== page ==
Monday, January 17, 2011

The Military-Industrial Complex 50 Years On

. Monday, January 17, 2011

Today is obviously dedicated to the memory of Martin Luther King Jr., but 50 years ago Dwight Eisenhower delivered his famous "military-industrial complex" speech. His granddaughter recalls what he was referring to:

The pressures Eisenhower faced during his presidency were enormous. Over the years, as the Soviet Union appeared to reach military parity with the United States, political forces in Washington cried out for greater defense spending and a more aggressive approach to Moscow. In response, the administration publicly asserted that there was no such thing as absolute security. "The problem in defense is how far you can go without destroying from within what you are trying to defend from without," Eisenhower said. And he followed through, balancing the budget three times during his tenure, a record unmatched during the Cold War. ...

"This world in arms is not spending money alone. It is spending the sweat of its laborers, the genius of its scientists, the hopes of its children. The cost of one modern heavy bomber is this: a modern brick school in more than 30 cities. It is two electric power plants, each serving a town of 60,000 population. . . . We pay for a single fighter with a half-million bushels of wheat. We pay for a single destroyer with new homes that could have housed more than 8,000 people. . . . This is not a way of life at all, in any true sense. Under the cloud of threatening war, it is humanity hanging from a cross of iron."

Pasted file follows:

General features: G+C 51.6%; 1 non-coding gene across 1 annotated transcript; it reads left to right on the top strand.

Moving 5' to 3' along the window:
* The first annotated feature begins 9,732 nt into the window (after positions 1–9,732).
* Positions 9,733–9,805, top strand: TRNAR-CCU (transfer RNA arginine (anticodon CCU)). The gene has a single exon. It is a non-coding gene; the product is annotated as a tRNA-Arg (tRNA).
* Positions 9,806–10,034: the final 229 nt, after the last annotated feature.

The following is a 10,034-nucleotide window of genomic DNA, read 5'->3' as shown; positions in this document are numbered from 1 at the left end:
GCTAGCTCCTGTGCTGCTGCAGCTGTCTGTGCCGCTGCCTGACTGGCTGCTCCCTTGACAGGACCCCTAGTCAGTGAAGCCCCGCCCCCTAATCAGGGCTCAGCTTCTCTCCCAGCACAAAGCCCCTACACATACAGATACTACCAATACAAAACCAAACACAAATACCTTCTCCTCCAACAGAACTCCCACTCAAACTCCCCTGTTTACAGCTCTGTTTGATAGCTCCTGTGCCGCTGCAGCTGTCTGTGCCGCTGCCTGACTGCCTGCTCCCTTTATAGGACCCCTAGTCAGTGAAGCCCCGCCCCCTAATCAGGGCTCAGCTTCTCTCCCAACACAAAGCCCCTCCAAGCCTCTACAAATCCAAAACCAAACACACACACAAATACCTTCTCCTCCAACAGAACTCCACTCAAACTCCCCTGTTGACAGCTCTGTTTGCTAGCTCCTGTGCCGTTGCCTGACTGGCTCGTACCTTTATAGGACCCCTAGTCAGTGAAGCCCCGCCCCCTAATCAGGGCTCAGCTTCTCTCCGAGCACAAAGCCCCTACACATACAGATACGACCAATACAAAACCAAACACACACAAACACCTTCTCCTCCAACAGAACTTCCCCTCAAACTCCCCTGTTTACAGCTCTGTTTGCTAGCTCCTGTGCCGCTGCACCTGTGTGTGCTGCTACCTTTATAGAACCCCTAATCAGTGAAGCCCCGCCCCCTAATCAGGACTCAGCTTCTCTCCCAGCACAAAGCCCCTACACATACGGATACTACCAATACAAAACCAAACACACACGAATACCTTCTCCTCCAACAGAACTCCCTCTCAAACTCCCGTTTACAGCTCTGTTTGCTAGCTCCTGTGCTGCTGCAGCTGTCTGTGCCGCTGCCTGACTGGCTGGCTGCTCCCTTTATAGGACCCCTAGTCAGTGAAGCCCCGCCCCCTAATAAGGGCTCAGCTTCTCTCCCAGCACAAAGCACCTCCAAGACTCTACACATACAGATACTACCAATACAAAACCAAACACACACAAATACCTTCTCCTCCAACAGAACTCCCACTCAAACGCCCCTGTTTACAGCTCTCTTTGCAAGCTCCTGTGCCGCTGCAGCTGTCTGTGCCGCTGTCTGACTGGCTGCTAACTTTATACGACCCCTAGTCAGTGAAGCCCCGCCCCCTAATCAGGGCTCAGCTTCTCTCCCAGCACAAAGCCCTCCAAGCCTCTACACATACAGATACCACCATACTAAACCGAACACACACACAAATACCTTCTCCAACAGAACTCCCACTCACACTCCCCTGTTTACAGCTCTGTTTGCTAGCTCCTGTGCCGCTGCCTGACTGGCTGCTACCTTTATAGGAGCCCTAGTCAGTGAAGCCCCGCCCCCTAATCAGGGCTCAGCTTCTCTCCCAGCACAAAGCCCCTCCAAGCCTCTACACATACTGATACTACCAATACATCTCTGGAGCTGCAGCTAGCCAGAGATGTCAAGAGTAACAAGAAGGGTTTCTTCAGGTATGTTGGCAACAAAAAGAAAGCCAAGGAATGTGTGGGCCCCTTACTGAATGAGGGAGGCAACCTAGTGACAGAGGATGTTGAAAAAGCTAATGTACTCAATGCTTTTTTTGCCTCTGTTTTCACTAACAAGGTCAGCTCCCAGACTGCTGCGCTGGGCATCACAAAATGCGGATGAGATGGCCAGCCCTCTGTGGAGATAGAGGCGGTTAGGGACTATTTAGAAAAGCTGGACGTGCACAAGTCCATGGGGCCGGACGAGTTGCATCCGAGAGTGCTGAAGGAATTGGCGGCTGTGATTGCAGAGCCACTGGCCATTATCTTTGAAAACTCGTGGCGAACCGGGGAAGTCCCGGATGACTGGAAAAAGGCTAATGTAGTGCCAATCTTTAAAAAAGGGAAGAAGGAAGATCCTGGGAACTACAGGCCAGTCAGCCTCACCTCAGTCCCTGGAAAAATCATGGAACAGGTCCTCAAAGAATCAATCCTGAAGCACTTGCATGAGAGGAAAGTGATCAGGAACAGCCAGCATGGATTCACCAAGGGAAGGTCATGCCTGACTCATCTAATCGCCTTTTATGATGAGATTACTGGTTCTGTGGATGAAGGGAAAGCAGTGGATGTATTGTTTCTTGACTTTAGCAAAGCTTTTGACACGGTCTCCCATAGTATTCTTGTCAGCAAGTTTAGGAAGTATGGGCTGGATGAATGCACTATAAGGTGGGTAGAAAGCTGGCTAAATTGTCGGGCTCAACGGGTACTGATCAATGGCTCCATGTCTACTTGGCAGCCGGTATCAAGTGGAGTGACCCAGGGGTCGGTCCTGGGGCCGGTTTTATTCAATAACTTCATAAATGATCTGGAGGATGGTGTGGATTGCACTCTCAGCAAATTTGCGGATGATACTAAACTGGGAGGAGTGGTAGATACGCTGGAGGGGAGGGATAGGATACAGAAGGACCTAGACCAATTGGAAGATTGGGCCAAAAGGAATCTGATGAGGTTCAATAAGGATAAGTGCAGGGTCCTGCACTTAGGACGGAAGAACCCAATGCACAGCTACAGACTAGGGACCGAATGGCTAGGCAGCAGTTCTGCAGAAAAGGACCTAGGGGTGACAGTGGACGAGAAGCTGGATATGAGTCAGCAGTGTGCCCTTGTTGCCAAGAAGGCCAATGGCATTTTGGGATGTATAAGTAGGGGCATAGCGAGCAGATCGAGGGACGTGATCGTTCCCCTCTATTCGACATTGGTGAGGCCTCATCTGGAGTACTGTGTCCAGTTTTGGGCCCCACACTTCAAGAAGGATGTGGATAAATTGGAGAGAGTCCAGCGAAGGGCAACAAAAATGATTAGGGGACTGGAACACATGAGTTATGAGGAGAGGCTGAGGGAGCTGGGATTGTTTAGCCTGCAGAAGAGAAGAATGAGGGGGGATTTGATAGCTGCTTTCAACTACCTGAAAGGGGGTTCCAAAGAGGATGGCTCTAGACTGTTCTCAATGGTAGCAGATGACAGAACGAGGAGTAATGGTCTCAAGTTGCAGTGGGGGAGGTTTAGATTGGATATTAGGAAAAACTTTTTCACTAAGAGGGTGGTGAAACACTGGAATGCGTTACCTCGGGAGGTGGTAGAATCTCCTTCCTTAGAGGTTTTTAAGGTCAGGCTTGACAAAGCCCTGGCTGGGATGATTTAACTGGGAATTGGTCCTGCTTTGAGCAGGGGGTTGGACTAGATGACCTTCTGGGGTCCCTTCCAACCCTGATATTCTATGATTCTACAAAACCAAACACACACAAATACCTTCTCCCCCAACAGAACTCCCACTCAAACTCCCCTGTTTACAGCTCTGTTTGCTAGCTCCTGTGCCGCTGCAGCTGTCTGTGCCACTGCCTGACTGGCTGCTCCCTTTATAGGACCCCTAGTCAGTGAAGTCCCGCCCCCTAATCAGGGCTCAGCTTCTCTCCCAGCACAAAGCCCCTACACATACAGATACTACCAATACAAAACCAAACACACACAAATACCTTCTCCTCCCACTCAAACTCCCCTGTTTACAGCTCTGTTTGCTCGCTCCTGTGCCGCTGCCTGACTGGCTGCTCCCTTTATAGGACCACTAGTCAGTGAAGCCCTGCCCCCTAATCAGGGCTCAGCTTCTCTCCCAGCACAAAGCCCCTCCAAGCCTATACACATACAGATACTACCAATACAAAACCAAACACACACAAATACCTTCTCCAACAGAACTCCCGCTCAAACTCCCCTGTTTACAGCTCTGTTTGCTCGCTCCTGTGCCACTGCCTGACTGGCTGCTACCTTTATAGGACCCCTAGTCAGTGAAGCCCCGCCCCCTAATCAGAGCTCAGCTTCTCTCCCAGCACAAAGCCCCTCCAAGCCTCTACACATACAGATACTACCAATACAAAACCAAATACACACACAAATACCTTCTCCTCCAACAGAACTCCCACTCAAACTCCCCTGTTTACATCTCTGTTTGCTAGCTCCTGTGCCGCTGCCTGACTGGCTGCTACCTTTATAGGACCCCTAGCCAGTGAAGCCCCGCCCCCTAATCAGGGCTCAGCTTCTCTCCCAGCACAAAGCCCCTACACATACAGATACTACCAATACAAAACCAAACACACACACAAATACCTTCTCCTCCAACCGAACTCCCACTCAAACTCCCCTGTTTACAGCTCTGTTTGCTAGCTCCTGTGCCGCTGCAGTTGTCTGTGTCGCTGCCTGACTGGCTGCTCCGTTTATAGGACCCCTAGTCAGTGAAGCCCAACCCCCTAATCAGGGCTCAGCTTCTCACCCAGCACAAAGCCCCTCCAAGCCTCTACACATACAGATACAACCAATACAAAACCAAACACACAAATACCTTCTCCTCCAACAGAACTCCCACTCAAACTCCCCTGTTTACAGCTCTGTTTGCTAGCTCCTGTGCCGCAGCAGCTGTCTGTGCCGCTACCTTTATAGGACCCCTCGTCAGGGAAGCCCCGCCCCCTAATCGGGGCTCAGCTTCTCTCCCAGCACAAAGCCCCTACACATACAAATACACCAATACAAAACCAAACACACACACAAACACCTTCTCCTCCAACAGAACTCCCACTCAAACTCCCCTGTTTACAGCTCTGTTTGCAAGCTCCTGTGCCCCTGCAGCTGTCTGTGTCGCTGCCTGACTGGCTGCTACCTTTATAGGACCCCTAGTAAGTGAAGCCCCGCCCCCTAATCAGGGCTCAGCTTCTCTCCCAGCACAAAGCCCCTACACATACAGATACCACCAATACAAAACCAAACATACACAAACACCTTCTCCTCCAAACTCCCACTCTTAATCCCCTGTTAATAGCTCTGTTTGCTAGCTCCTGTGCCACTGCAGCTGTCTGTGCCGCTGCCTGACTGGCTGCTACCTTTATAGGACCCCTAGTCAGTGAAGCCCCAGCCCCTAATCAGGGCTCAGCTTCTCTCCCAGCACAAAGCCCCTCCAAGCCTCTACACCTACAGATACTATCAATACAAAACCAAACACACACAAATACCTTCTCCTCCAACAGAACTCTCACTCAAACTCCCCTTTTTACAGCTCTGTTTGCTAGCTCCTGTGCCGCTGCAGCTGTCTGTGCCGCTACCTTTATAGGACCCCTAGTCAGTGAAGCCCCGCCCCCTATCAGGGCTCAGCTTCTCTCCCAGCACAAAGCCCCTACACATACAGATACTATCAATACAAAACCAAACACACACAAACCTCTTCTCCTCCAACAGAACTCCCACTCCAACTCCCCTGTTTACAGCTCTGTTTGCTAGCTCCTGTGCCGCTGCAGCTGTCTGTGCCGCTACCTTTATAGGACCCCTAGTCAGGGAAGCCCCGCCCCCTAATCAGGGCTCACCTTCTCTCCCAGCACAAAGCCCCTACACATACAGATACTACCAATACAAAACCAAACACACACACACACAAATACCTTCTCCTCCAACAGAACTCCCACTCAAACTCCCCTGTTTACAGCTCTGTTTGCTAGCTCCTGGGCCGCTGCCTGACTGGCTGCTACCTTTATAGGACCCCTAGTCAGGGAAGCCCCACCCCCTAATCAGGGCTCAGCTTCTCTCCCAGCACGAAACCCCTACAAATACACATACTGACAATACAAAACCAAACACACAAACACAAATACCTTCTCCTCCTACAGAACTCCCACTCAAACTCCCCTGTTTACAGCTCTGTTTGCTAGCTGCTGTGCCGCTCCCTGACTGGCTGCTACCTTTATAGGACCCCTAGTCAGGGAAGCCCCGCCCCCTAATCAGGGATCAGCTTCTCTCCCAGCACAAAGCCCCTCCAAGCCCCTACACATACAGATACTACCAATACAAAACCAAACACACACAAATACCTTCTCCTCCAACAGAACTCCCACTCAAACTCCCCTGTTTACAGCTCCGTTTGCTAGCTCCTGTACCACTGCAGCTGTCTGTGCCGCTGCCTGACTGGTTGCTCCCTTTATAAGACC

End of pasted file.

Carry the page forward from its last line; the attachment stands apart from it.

This sounds very much like things Stephen Walt has been yelling for the past decade. And this understanding of Ike's famous phrase is very different from the typical interpretation, where "military-industrial complex" is essentially shorthand for rent-capture by defense agencies. I think most people can agree that there is quite a lot of both going on right now, and when even the Defense Department wants its funding cut you can tell that things are out of control.

But I don't think the American public are all that interested in weighing the costs of the national security state versus the benefits. We don't think in terms of tradeoffs -- extra airport security means higher taxes or fewer schools -- or if we do we seem to immediately decide that security is the highest pursuit, even if we're chasing diminishing returns.

In many ways this is a perfect companion to MLK Day. We remember MLK and the civil rights movement for the large advance of human liberty it produced. It helps remind us of the sort of society we used to be, the sort of society are now, and the sort of society we hope to be in the future. It's also worth dwelling for a few moments on the implications of our foreign policy and public spending on those goals. I don't think that points us in any one direction as Walt does, but I do think reflection is a valuable exercise.


The Military-Industrial Complex 50 Years On




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